The day after my visit to Samambaia was peaceful and unexpectedly happy. Even though I didn’t have all the answers to the questions I went with, I left with a new piece and memory of my grandmother. It really was a reunion. And that was enough.
My remaining day in Petropolis I would dedicate to exploring the city. I wanted to get a feel for its vibe and its people, trying to recreate images and experiences from that magical 1950’s era. My first stop was the Quitandinha Palace.
Built in the 1940’s, this hotel was at one point in time Brazil’s second largest. Its Brazilian baroque style is fused with some art deco inspiration: the result is magnificent. As I wander its massive halls and peek into its ornate ballrooms, I cant help but imagine the parties and festivities that Lota and Elizabeth must have celebrated here. Could they have met any of the superstars who stayed in these halls? Walt Disney? Orson Wells? Greta Garbo?
The rooms, once filled with life and exuberant sprites, today are filled with velvet roping to control the flow of tourist traffic. Preservation has given way to a void: the life that filled these walls is mostly gone. I walk along, wishing my grandmother were here to tell me all about the splendour of where we were and maybe that would make it seem a bit more magical.
I was going down a flight of stairs when I stop, enchanted.
One of the deepest wells of inspiration for artists has always been nature. Theres so many ways to transform it, interpret to, and manipulate it onto your canvas, whatever that may be. There is a staircase that has the stunning image of palms pained on its walls. I trace the outline of the palms with utmost care so as to not cause any damage. I let the art overcome me, happy and inspired.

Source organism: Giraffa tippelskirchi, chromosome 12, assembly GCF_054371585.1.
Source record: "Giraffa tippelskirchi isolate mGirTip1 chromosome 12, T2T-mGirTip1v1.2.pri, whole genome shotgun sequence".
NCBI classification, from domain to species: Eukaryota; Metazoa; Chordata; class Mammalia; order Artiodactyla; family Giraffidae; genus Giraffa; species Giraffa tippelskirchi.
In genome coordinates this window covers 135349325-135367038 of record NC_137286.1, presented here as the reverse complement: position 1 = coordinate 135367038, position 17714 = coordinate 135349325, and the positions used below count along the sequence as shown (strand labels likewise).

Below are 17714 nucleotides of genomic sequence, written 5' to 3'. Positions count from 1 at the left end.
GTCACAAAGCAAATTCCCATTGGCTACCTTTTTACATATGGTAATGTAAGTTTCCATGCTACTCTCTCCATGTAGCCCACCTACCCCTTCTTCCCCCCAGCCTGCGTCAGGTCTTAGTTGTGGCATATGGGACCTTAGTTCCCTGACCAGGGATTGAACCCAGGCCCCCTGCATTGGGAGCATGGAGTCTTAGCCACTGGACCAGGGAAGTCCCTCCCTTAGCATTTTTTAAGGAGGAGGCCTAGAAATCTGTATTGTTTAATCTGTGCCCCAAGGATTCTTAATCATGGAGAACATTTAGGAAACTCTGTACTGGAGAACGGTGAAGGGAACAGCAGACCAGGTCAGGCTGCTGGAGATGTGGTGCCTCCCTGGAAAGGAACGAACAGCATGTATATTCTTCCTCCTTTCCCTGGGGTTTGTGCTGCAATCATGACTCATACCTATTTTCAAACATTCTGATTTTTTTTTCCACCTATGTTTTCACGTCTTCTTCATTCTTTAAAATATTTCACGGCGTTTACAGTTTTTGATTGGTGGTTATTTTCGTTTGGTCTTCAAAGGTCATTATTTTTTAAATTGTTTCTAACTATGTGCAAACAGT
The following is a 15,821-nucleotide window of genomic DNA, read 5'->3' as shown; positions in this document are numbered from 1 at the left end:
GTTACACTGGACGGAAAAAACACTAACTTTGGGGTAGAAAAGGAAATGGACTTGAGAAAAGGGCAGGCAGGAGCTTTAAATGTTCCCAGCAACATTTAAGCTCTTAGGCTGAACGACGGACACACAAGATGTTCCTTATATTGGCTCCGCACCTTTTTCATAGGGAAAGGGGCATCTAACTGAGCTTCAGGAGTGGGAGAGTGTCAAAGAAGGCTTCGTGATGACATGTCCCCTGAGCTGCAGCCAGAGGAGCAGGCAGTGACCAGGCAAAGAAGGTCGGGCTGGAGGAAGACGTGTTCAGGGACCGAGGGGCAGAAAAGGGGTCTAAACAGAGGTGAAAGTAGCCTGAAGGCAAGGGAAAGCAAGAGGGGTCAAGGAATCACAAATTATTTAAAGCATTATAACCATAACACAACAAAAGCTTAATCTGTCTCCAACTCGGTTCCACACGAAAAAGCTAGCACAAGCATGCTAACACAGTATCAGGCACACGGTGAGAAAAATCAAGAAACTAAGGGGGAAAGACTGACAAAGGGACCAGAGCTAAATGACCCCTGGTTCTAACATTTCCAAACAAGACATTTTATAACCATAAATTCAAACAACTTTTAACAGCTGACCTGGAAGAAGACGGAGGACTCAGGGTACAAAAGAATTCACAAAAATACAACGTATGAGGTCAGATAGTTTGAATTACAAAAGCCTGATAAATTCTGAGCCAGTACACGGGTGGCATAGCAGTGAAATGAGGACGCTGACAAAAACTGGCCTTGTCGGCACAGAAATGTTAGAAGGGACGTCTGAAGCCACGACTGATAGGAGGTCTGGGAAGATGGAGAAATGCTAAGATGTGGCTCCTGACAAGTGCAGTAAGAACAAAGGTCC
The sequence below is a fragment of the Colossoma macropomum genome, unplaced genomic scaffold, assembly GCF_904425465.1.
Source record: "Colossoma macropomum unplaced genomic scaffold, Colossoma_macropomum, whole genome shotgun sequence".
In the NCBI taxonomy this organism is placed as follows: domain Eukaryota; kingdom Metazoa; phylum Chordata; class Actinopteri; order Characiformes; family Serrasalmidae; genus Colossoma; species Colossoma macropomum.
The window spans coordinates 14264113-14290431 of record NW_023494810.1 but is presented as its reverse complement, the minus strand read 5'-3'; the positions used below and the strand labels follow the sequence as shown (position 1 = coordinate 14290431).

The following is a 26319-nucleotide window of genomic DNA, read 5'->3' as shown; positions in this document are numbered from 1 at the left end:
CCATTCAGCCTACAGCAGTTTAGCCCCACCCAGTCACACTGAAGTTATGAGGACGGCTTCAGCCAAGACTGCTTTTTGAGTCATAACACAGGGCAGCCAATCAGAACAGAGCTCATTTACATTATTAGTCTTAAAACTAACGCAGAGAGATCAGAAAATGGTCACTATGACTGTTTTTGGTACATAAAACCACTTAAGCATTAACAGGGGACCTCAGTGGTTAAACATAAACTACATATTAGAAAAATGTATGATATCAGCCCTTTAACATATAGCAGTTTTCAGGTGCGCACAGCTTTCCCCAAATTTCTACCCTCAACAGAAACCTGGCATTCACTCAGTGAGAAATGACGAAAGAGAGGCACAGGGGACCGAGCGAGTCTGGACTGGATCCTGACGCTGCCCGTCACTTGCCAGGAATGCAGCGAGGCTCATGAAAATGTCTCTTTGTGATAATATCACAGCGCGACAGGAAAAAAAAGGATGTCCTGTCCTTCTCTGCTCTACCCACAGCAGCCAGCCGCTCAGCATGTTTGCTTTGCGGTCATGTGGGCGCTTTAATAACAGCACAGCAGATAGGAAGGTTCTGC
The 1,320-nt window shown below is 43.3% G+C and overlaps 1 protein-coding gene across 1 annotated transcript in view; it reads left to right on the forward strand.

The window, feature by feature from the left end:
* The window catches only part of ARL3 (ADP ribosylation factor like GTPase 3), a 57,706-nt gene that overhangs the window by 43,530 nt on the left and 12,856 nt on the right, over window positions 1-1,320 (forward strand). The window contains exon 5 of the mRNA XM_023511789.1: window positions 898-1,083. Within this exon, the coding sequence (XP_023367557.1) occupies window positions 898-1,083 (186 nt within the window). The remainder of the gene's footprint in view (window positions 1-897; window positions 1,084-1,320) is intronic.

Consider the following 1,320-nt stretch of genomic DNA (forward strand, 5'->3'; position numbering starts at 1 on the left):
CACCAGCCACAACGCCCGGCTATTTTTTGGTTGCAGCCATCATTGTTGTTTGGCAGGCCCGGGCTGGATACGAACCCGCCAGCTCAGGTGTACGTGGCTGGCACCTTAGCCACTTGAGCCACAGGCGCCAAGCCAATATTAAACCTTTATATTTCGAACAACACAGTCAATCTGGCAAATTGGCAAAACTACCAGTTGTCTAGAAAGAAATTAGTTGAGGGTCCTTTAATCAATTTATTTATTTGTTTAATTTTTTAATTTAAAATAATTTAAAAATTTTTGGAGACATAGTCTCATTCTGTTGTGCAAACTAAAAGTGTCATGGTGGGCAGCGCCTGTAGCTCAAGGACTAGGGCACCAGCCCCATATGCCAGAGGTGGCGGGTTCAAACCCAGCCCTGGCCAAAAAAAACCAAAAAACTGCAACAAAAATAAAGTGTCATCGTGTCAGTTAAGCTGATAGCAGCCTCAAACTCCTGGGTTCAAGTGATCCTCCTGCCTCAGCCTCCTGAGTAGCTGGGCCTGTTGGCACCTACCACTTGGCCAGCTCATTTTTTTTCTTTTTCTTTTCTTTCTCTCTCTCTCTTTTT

“Do you like the painting?”
Downstairs, a member of staff is watching me. He seems amused.
“Very much so. Do you know whose it is?”
"Dorothy Draper, of course. It's a twist on the design of her hotel in Arrowhead Springs, California."
I’m shocked. Dorothy Draper, the queen of all things eclectic, the first interior designer in history…her famous palms continue to be lauded today, nearly 80 years later. For her, public spaces were ares where people should feel transported through design. And here, with me, she’d done just that.
What is it about Petropolis that attracts such strong and talented women? Could it be its engrossing nature, the incredible vistas, or its history, all of which attracts the best artistic minds to leave their mark on its walls and streets?
Dorothy Draper's unexpected role in this story has given me an idea. I write in my little notebook, just like my grandmother did years ago. Sure, Draper was here, but so were Elizabeth and Lota, with their Samambaia and toucans.
This is how our Petropolis mural came to be.